The agile software development movement solve this problem in a similar fashion while reducing the risks with delivering tasks without revisions and by reducing wastes. Essentially, in agile methodologies, iterations are an integral part of all tasks while early-and-often delivery is also a primary activity. Agile teams deliver their tasks quickly and revise them often while focusing on what is more important at the time by allowing the stakeholders to drive (i.e., direct the priorities) which help reduce efforts that are not important or potentially wasteful.

Can this approach be successfully applied to other human tasks? Is this a good thing? Are there alternatives that also allow one to remain competitive?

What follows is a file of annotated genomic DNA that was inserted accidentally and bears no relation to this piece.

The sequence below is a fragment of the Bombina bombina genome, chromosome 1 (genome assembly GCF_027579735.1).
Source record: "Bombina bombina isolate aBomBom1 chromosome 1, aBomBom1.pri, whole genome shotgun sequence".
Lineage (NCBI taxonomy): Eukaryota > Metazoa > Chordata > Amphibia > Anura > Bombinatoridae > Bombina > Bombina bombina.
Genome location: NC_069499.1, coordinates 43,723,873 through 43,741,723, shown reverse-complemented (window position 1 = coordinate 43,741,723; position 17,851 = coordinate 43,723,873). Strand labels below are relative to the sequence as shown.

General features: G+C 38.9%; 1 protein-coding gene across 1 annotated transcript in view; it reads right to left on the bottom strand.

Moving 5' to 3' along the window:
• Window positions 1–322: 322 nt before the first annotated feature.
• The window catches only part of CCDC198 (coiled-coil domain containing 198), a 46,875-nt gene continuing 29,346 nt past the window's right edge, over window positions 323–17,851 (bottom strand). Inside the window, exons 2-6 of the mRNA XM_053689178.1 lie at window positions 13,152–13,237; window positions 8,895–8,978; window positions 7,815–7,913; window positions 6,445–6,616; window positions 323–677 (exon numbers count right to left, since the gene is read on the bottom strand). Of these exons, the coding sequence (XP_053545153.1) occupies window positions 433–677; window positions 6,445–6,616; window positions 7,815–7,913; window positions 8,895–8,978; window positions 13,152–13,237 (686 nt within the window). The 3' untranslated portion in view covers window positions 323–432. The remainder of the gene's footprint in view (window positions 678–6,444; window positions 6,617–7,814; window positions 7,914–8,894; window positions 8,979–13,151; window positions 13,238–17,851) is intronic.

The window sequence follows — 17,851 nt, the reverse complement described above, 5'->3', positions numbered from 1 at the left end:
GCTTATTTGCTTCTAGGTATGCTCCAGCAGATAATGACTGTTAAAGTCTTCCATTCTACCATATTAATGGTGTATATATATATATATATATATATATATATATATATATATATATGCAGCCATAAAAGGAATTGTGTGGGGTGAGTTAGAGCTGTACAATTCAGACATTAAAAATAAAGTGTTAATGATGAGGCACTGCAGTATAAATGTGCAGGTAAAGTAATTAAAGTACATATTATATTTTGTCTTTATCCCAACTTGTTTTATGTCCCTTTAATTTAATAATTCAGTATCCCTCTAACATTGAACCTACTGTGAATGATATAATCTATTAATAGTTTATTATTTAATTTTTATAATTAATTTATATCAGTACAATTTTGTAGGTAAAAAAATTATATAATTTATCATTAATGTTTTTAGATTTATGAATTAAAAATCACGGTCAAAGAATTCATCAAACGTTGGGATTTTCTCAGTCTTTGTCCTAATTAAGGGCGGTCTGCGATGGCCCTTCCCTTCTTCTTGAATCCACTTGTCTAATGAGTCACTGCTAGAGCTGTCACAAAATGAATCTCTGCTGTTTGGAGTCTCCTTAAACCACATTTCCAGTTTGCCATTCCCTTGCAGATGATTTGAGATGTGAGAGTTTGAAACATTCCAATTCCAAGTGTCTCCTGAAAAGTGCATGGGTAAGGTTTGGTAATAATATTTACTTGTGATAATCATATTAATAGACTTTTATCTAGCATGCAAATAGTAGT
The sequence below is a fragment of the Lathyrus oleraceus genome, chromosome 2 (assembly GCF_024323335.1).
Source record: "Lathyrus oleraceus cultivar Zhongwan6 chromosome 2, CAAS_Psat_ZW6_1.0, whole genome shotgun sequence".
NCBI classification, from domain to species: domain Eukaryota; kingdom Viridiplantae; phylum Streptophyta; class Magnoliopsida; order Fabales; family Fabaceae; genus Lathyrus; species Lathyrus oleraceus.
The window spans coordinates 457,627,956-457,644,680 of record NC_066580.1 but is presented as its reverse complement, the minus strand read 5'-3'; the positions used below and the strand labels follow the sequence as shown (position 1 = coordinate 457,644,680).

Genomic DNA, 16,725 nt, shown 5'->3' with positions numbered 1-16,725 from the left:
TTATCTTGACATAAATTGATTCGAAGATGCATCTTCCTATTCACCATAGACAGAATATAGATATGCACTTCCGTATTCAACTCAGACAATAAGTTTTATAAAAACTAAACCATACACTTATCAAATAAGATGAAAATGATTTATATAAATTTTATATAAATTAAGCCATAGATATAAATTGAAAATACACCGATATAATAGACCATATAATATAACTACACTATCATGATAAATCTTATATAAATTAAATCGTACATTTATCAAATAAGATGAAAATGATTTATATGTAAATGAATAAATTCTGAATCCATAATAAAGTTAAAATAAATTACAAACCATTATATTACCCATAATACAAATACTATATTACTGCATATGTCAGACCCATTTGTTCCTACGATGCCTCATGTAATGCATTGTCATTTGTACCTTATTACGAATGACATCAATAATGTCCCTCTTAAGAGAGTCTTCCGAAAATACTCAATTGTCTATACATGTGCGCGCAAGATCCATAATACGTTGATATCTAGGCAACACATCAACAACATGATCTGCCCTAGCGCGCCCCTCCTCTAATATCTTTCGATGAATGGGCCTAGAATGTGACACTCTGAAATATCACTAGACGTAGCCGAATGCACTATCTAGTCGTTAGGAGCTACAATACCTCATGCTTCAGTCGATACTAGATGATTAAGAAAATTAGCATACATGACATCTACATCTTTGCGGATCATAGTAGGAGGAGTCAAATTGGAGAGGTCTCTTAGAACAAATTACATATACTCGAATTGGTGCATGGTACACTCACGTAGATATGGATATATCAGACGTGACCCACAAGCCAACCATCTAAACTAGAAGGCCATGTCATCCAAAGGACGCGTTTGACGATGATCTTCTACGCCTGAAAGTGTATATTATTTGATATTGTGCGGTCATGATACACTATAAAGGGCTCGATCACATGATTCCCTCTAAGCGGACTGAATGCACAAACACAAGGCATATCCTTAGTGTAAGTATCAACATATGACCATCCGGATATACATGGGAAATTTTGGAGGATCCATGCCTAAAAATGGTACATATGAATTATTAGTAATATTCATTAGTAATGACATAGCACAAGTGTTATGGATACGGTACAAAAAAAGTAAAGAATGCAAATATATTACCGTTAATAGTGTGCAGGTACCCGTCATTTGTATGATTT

Friday, July 6, 2007

Thoughts on enterprise mashups...

Are mashups good for enterprise integration? Do enterprises need mashups?

There is a real danger in thinking of mashups as just another tool in the enterprise IT integration mess. What I mean is that Web services have loss a great deal of their simplicity as they moved quickly to help solve enterprisey issues (read as mainly non-functional attributes), e.g., SLAs, reliability, scalable data and event sharing, transactions, some aspects of security, and so on... Entered, the so-called WS-* set of standards.

So far (as far as I know) very few enterprises actually use WS-* to re-engineer or implement their enterprise IT systems. The complexity of the "standards" is one of the main factors to this lack of success. Instead, I believe that enterprises still rely on tried and true and proven technologies such as relational DBs, message queuing systems, and so on, and expose simpler Web services or Web APIs at the edges for integration. For instance, Atom or RSS data services and REST services when business processes need to be exposed.